Allergies increase risk of blood cancers in women

A team of scientists looking into the interplay of the immune system and cancer have found a link between a having a history of airborne allergies—in particular to plants, grass, and trees—with risk of blood cancers in women.

Notably, the study did not find the same association in men, which suggests a possible gender-specific role in chronic stimulation of the immune system that may lead to the development of hematologic cancers. The findings were published in the American Journal of Hematology (2013; doi:10.1002/ajh.23564).

“To the best of our knowledge, ours is the first study to suggest important gender differences in the association between allergies and hematologic malignancies,” wrote lead author Mazyar Shadman, MD, MPH, a senior fellow in the Clinical Research Division at Fred Hutchinson Cancer Research Center in Seattle, Washington.

Shadman said that the immune system's potential role in cancer causation is a focus of intense scientific interest. “If your immune system is over-reactive, then you have problems; if it's under-reactive, you're going to have problems. Increasing evidence indicates that dysregulation of the immune system, such as you find in allergic and autoimmune disorders, can affect survival of cells in developing tumors.”

For the study, the researchers drew on a large, population-based sample of men and women from the vitamins and lifestyle (VITAL) cohort, which included people age 50 to 76 years from western Washington. The study participants answered a 24-page questionnaire that focused on three major areas: health history and cancer risk factors, medication and supplement use, and diet. History of asthma and allergies was also taken, including allergies to plants, grasses, or trees; mold or dust; cats, dogs, or other animals; insect bites or stings; foods; and medications.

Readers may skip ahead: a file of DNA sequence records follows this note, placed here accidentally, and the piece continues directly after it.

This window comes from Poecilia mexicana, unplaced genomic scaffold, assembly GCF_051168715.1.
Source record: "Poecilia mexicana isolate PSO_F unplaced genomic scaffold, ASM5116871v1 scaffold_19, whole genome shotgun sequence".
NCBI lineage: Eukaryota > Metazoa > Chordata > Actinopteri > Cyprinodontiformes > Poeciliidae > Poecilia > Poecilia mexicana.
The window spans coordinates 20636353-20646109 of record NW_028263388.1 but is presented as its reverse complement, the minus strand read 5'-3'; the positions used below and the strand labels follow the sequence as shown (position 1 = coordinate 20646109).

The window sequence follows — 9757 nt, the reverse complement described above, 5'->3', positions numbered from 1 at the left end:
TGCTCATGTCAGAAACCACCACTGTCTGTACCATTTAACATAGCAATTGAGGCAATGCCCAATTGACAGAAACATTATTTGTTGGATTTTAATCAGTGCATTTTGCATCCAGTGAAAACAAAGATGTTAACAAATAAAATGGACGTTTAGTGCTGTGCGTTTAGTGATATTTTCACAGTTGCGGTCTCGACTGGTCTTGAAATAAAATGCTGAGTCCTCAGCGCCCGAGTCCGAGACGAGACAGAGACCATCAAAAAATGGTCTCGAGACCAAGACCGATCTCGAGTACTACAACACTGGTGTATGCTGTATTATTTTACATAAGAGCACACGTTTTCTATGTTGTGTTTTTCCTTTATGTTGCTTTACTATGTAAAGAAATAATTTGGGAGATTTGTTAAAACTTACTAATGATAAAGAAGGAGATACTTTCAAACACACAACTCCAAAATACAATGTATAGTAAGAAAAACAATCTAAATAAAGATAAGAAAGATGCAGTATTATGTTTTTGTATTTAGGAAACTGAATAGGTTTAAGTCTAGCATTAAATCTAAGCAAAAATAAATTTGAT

Of the participants, 681 developed a hematologic malignancy during the follow-up period. These participants were more likely to be male, to have two or more first-degree relatives with a family history of leukemia or lymphoma, to be less active, and to rank their health status as low. A history of allergies to airborne antigens was associated with a higher risk of hematologic malignancies. The most statistically significant association was seen with allergies to plants, grass, and trees.

Furthermore, the study looked at associations between the different subtypes of allergies and hematologic malignancies and found that a history of allergies to plants, grass, and trees was significantly associated with mature B-cell neoplasms, one of four major categories of lymphoma. There was also an increased risk of plasma-cell neoplasms for participants who reported a history of allergies to cats, dogs, or other animals. Plasma-cell neoplasms are both cancerous and noncancerous conditions, in which the body makes too many plasma cells.

When stratified by gender, the incidence of blood cancers in response to these allergens was increased in women but not in men. The reason for this is as yet unknown.

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